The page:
5 Steps to Building a Strong Board of Directors
- Sarah Najarian and Caroline Page,
Governance & Board Placement team, Robin Hood
Work + Wisdom + Wealth = Board Service
In addition to funding some of the most effective poverty-fighting organizations in New York City, Robin Hood helps strengthen its grantee partners through management assistance — management expertise plus resources to help these organizations make an even greater impact. Here at Robin Hood, our board placement program is a key piece of this work. Beyond the obvious need for financial capital, intellectual capital is also necessary to help nonprofits navigate the complexities of running organizations and consistently delivering high quality programs. Boards of directors play a key role in providing strategic oversight and guidance, ensuring that organizations are well-run and well-positioned to provide the highest quality services to their clients.
Through the board placement program, we connect talented individuals who are interested in dedicating their time and skills to the boards of organizations funded by Robin Hood. Board placement is one of the most important things we do to tap the talents and resources of New Yorkers to solve our city’s greatest challenges. Without the right people around the table, the governance and fiduciary responsibilities of the board will not be fully addressed. We work closely with our grantee partners to assess and prioritize their strategic board needs and develop initiatives to strengthen the performance of their boards through trainings and access to consulting support.
At Robin Hood, we thrive under the thoughtful and strategic leadership of our own board of directors. Here are five ways we recommend to build and maintain a strong and high-functioning nonprofit board of directors.
Board members will only rise to the level of performance articulated to them and expected of them
1. Clear Expectations
Setting clear expectations for board members — particularly around time and financial commitments — seems so straightforward, but often this does not happen. Developing a board prospectus that clearly outlines the roles and responsibilities, as well as the time commitment, personal contribution and fundraising requirements of board members, is beneficial in two ways. First, creating the prospectus is a good exercise that can help current board members get aligned. And, having the document to share with prospective board members will allow them to understand what is expected and may help to facilitate necessary — and sometimes awkward — conversations about time and financial commitments. Board members will only rise to the level of performance articulated to them and expected of them, so as a board, it is important to clarify expectations with potential new members from the beginning.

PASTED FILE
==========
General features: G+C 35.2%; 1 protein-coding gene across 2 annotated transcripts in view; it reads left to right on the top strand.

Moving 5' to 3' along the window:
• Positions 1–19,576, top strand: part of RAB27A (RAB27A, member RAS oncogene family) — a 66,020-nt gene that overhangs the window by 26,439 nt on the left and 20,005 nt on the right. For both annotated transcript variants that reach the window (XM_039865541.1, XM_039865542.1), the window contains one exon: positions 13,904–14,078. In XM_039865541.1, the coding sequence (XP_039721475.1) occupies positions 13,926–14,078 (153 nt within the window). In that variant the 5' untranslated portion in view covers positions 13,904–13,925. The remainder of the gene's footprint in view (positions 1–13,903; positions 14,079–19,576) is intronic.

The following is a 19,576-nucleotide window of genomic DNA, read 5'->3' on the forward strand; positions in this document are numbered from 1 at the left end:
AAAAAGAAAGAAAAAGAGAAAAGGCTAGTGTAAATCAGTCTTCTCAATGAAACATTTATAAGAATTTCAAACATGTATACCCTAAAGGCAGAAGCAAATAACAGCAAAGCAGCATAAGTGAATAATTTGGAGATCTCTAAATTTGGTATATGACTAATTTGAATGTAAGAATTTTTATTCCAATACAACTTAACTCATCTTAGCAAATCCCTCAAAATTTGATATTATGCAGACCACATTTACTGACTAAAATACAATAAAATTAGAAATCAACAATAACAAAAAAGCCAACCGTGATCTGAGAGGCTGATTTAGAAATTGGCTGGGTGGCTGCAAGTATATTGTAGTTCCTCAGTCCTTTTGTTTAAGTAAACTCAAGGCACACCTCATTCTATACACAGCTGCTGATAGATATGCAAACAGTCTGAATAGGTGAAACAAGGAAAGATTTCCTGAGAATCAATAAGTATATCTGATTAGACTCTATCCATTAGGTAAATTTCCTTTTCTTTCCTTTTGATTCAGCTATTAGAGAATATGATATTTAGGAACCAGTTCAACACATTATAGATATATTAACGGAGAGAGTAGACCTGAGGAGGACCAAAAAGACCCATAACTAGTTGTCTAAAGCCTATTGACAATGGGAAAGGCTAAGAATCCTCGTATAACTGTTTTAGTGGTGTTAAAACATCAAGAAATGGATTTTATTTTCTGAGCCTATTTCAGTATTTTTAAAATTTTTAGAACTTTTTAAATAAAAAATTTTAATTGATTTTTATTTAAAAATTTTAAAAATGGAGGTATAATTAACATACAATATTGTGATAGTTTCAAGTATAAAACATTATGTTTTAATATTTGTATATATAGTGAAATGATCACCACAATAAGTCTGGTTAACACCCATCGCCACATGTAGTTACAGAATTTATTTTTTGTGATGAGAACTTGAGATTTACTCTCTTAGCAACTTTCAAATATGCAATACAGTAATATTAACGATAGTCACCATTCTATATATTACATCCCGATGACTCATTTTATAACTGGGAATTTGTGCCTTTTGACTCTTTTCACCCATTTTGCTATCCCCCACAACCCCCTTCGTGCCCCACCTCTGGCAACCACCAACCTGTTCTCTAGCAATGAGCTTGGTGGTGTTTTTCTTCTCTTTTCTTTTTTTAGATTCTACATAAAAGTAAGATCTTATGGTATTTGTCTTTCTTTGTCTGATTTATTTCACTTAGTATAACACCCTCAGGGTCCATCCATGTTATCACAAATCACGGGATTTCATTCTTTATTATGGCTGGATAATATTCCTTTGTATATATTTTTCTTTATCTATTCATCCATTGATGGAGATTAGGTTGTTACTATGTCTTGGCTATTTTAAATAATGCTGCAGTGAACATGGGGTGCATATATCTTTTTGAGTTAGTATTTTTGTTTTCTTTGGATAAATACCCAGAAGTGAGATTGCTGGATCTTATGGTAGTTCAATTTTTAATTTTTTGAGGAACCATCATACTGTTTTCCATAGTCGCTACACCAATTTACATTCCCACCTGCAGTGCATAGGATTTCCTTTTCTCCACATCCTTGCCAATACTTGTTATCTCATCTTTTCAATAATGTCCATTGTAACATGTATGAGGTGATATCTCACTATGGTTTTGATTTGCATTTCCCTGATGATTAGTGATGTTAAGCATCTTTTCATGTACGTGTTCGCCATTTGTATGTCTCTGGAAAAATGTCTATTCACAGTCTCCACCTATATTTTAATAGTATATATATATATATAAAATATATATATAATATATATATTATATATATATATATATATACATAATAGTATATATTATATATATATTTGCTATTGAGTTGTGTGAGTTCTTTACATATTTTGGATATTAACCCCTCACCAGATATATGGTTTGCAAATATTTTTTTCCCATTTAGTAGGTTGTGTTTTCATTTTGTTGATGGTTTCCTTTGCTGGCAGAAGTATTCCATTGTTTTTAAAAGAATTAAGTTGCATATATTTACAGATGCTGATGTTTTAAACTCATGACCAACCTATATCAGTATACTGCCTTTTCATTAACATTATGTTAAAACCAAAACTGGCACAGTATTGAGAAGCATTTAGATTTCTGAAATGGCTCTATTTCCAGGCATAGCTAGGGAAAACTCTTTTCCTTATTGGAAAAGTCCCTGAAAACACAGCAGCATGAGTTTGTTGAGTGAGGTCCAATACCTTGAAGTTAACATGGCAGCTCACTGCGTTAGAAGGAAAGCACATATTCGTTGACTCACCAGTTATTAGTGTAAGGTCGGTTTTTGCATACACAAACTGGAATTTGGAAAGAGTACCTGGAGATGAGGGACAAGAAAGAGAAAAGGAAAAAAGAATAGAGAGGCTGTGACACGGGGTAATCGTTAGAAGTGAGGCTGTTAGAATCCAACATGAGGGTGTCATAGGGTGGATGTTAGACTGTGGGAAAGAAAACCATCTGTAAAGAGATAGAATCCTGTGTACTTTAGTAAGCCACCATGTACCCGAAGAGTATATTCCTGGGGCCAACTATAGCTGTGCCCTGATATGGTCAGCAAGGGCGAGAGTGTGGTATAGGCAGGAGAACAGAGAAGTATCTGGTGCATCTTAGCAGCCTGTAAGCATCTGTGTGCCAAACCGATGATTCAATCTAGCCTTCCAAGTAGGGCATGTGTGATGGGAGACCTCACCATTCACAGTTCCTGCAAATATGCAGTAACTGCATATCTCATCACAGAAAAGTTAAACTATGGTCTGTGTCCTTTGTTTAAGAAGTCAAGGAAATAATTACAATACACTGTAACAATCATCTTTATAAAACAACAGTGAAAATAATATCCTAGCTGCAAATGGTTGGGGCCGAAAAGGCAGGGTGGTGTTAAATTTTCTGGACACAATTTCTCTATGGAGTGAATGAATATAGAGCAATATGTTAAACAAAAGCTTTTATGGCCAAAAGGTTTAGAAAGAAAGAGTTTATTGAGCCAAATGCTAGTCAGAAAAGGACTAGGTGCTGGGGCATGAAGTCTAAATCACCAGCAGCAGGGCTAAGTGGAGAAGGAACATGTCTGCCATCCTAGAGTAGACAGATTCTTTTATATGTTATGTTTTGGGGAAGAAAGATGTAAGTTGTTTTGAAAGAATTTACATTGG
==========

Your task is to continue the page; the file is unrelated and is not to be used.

We are often asked if there is an ideal number of board members. There is no “right” number, as it will depend on the stage and needs of a particular organization. Some states do have rules about minimum board size, so it is important to be informed about such requirements.
But oftentimes the minimum and maximum numbers of members are defined in the bylaws of the board.
Having a diverse mix of skill sets, areas of expertise, backgrounds and demographics are essential to ensuring a well-rounded board. Evaluating the current board, identifying gaps, developing a recruitment strategy, having a process for vetting potential candidates, and creating an orientation plan for new members are important components of creating a board that provides a variety of perspectives, sufficient resources and an ever expanding network of supporters and champions.